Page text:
Q&A: Where do we stand with the AstraZeneca Covid-19 vaccine?

The European Medicines Agency has said there is a possible link to unusual blood clots

The AstraZeneca Covid-19 vaccine remains highly effective against the virus. File photograph:  Leon Neal/Getty Images

The AstraZeneca Covid-19 vaccine remains highly effective against the virus. File photograph: Leon Neal/Getty Images

 

The AstraZeneca Covid-19 vaccine has developed an unfortunate degree of notoriety as supply difficulties and, of late, increased reports of blood-clotting complications post-vaccination have undermined its rollout.

It remains a highly effective vaccine in preventing severe Covid-19 illness and death, though those side effects – and a small number of fatalities – are being linked to the jab.

The latest twist is the European Medicines Agency (EMA) has concluded after extensive evaluation that unusual blood clots in the brain are a very rare side effect of the vaccine, but the health benefits of the protection it provides from Covid-19 greatly outweigh the risks – especially in older people.

Its decision coincided, however, with the UK vaccination advisory body abruptly changing its guidance by recommending healthy adults under 30 should be offered an alternative vaccine to the AstraZeneca jab if there is one available in their area, and they are not at high risk of Covid.

It has not advised against use of the vaccine for any other age groups.

From an Irish perspective, with the country at the initial stages of its vaccination programme, the associated uncertainty is not helpful, especially when widespread vaccination is the best way to getting closer to normality in the quickest possible time.

What are the latest indications on the clotting problem linked to the AZ jab?

Of 34 million people who had received the vaccine in the UK and the European Economic Area, the EMA has received reports of 169 cases of cerebral venous sinus thrombosis and 53 cases of splanchnic vein thrombosis – both rare kinds of blood clots. Most cases were in women aged under 60, but the current evidence does not suggest age or gender is a risk factor for the side effects, the EMA said. All these cases arose some 14 days after receiving the first dose.

No cases of blood clotting with low platelet levels similar to those in other countries have been reported in Ireland.

The cases, none the less, prompted the EMA to advise that product information on the vaccine be updated to describe the conditions as a very rare side effect of the vaccine, with a warning to be aware of early symptoms including severe persistent headache, blurred vision, and skin bruising beyond the site of injection.

How reliant is Ireland on the AZ vaccine?

The AstraZeneca vaccine is one of four approved for use in Ireland. In the first quarter of 2021, a total of 340,800 doses out of 1.19 million delivered were AZ jabs (29 per cent). For the second quarter it is estimated 813,000 doses will be delivered out of 3.9 million expected by the end of June (21 per cent).

This contrasts with the UK where the vaccine has been the workhorse in its successful vaccination programme. Equally, many countries were banking on it as it is cheap and easier to administer as it can be stored at normal refrigerator temperatures for at least six months.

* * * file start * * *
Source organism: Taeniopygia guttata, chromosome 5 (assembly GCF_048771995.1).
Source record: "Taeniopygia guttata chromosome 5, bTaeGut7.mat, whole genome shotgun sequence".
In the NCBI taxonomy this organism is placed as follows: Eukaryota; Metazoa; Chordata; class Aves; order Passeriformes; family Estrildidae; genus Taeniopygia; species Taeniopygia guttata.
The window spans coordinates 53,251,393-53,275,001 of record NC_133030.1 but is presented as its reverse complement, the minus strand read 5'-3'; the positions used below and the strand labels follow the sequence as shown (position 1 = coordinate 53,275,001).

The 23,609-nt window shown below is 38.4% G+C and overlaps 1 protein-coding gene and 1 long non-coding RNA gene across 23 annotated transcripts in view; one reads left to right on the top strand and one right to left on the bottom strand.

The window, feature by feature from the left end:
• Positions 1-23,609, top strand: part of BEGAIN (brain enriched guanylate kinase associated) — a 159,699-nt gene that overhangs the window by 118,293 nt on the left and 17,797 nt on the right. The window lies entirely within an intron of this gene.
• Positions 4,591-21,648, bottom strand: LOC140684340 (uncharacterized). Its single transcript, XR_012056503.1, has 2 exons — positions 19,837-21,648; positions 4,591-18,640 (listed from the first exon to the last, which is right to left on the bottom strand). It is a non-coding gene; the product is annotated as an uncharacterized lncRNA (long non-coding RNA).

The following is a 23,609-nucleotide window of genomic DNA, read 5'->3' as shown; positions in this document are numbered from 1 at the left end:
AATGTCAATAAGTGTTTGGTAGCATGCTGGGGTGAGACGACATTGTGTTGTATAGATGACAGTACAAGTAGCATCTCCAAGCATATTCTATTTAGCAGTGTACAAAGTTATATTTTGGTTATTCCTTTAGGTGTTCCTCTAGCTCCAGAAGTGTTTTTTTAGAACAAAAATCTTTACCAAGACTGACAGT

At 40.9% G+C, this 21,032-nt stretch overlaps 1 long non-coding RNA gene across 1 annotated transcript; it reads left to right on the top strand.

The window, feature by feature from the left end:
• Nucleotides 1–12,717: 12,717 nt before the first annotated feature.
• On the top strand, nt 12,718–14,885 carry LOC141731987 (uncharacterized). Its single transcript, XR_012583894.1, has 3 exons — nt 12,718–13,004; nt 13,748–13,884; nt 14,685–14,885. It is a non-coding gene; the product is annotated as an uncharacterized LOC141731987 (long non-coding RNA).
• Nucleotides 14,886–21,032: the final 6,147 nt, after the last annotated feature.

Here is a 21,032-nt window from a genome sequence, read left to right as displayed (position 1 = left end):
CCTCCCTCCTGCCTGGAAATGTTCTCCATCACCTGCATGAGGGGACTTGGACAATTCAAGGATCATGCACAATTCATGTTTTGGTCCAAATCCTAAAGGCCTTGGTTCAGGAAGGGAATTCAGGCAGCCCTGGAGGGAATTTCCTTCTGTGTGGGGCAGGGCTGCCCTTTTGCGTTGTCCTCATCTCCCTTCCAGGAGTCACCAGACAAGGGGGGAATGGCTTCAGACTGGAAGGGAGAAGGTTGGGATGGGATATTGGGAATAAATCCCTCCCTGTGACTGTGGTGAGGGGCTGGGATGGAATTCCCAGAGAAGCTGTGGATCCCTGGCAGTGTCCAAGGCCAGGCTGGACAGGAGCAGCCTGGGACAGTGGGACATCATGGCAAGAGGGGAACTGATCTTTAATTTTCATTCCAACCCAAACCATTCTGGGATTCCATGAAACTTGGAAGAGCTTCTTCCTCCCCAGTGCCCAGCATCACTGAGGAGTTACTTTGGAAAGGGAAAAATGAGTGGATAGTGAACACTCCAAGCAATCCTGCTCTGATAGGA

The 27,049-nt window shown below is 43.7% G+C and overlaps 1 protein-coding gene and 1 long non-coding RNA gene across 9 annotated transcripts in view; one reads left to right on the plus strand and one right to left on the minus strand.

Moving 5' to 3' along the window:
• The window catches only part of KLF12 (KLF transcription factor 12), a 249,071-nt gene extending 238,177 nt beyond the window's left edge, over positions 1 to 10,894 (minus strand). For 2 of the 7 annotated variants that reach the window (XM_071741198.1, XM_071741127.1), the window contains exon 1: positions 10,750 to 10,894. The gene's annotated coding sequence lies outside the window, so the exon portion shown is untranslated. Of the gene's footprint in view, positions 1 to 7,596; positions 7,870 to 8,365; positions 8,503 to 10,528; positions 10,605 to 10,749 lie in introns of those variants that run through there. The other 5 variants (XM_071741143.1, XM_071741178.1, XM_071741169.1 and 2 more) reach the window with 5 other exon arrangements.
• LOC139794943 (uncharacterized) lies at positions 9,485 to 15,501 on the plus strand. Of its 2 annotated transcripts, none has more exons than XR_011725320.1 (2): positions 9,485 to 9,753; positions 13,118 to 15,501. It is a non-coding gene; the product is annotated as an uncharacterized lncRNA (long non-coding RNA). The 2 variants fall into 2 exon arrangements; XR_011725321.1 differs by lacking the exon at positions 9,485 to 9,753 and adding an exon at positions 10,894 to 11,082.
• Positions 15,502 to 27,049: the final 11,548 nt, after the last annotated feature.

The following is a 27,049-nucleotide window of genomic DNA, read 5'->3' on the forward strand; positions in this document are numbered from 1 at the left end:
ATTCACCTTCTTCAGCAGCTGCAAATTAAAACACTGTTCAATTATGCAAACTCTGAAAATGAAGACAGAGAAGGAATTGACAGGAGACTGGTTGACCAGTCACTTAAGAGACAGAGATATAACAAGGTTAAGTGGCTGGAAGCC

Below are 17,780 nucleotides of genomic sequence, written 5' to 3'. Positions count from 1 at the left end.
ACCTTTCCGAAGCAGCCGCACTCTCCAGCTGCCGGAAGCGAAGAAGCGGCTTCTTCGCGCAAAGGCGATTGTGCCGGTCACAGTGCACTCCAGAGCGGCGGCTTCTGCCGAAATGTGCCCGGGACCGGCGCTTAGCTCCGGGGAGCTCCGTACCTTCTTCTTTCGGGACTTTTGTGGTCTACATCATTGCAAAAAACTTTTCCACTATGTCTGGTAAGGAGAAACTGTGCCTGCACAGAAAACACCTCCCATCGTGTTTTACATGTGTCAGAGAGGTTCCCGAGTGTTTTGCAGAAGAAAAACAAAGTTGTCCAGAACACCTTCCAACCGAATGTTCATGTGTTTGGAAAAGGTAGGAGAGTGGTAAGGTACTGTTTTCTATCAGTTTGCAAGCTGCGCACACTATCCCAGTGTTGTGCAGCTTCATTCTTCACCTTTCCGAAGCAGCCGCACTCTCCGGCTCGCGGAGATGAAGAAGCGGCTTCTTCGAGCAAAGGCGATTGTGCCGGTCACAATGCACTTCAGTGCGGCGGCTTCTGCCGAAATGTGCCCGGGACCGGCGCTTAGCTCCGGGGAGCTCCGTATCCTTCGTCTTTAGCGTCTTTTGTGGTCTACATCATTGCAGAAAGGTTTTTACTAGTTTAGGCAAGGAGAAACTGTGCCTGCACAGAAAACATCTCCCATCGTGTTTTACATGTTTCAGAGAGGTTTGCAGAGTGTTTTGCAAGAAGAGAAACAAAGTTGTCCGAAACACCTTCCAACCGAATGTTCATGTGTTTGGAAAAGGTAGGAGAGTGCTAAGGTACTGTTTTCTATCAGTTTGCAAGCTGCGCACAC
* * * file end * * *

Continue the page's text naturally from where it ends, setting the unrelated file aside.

What are people, particularly women under 60, to make of varying advice?

The risk-benefit profile of the AstraZeneca vaccine is strongly in favour of its use, notably when factoring in high clot risk associated with severe Covid-19 among older people.

That said, there is an inevitable perception issue which requires careful management and balanced public health messaging, especially in relation to younger women.

Germany, France, Belgium and Spain have opted to restrict the vaccine to older groups. Others, such as Norway and the Netherlands, have suspended it entirely. So concerns are understandable.

The latest difficulty has prompted speculation in the US that it won’t need the AZ vaccine because of increased availability of other vaccines – it has yet to approve it for use. All this is an invidious position to be in for what was once called a “game changer” vaccine in the global fight against the virus.

The insidious traits of Covid-19 and emergence of new variants, however, will not allow for choice among the vast majority of recipients – though advice will continue to be evaluated and adjusted, if necessary, based on reported side effects.

Is the Irish advice likely to deviate from the latest EMA position?

This is unlikely as Ireland’s regulator, the Health Products Regulatory Authority, together with other EU medicine regulators, was part of the EMA review through membership of its safety committee.

Meanwhile, the National Immunisation Advisory Committee (Niac), which advises on issues related to vaccination, did not change its current advice – issued in mid-March – after the EMA announcement.

That recommended continued use in all age groups though it stressed the need for careful monitoring of side effects. Niac will, none the less, review the latest EMA verdict in detail.

Its response will take in the latest evidence and it will conduct its own risk evaluation. This may result in revised guidance on the AZ vaccine in relation to younger peope – but the overall risk-benefit assessment is still likely to come down in favour of its continued use given the risk of catching Covid-19 is hundreds of times more likely than suffering a blood clot after being vaccinated with the AstraZeneca jab.

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